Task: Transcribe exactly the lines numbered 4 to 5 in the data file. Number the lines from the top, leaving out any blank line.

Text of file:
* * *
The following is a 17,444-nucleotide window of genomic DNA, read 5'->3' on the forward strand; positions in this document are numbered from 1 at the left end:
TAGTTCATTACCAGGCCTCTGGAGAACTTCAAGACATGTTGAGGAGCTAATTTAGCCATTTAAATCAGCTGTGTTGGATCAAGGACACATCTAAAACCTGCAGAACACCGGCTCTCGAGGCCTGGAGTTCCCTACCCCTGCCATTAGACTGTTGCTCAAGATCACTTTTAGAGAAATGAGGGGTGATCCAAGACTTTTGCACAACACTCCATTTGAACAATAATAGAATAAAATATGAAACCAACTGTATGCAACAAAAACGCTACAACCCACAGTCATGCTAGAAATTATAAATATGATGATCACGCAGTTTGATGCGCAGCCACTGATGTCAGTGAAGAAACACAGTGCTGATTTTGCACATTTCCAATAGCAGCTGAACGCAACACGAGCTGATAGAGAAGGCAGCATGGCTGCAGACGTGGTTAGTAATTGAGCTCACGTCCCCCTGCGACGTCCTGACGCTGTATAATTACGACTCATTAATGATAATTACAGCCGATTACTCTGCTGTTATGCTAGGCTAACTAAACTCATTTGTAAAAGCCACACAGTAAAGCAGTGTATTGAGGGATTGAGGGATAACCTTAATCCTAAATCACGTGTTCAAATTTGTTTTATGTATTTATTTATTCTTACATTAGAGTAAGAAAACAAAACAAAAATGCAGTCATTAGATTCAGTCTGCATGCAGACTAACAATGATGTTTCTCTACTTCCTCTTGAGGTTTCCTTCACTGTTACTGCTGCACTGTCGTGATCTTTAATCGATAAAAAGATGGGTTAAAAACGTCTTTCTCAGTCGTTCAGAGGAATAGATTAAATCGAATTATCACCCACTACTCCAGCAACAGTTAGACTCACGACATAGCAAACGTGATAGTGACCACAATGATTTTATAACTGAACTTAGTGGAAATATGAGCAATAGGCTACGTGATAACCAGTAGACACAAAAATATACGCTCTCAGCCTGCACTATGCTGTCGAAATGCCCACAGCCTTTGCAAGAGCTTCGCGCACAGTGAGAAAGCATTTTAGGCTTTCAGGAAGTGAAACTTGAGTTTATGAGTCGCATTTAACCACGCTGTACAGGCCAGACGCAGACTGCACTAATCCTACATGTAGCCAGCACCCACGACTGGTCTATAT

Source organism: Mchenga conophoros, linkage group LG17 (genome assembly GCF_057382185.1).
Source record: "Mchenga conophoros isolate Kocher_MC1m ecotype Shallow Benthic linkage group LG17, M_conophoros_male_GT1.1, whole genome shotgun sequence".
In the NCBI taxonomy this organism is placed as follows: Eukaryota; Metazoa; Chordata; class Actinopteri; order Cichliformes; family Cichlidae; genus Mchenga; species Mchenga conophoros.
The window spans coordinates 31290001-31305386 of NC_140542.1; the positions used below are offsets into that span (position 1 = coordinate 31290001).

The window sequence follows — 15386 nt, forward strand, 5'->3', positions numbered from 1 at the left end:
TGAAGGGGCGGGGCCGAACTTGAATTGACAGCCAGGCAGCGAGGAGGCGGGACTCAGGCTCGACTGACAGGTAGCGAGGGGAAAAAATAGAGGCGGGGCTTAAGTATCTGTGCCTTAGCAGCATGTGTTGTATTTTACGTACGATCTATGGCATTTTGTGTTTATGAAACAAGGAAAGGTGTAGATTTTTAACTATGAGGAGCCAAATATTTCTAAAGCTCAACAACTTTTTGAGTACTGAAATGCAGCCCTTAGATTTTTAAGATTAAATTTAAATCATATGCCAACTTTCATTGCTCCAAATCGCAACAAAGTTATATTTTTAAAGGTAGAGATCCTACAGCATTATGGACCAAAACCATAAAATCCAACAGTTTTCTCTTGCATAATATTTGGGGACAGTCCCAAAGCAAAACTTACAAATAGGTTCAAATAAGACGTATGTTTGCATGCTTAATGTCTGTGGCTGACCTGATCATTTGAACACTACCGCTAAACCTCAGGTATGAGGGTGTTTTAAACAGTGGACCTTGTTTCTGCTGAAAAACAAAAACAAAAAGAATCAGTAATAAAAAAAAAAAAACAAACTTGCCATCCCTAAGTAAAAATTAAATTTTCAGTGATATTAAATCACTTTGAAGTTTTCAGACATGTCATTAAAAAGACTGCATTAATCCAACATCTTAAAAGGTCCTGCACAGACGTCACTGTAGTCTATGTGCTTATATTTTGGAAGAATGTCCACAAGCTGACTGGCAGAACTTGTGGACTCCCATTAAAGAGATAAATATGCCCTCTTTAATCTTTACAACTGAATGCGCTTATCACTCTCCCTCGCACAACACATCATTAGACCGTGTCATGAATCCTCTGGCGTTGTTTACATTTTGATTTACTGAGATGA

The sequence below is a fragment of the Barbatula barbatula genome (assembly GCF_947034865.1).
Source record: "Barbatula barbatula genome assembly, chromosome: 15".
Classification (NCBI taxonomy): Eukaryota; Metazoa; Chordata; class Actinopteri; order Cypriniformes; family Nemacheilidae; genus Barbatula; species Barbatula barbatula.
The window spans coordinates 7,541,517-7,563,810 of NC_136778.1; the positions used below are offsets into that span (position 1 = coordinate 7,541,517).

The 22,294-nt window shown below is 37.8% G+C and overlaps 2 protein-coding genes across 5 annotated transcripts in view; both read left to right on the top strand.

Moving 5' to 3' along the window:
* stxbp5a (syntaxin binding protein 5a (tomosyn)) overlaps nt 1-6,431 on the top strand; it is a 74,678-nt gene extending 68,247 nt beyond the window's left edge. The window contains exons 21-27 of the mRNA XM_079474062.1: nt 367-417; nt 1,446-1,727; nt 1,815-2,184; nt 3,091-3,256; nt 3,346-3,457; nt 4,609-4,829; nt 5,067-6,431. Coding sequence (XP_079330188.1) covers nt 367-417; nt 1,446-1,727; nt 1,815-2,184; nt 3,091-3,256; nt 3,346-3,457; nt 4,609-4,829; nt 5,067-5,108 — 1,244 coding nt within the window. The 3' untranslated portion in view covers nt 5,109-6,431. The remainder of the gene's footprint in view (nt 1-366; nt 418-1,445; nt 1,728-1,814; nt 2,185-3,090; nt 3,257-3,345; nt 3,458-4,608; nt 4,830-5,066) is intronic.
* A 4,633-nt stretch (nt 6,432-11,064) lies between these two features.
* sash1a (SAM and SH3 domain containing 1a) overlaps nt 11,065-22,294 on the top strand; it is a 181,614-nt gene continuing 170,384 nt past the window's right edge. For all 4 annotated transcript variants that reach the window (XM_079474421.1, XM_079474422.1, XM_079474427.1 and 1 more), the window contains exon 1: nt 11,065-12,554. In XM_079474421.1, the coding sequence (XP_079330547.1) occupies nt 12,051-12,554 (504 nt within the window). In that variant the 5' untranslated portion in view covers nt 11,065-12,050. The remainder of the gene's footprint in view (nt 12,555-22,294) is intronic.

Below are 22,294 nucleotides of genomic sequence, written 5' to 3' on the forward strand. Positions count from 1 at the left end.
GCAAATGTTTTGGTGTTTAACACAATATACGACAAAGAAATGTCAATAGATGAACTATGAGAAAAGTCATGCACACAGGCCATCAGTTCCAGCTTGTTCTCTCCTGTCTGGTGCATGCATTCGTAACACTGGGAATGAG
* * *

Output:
Source record: "Mchenga conophoros isolate Kocher_MC1m ecotype Shallow Benthic linkage group LG17, M_conophoros_male_GT1.1, whole genome shotgun sequence".
In the NCBI taxonomy this organism is placed as follows: Eukaryota; Metazoa; Chordata; class Actinopteri; order Cichliformes; family Cichlidae; genus Mchenga; species Mchenga conophoros.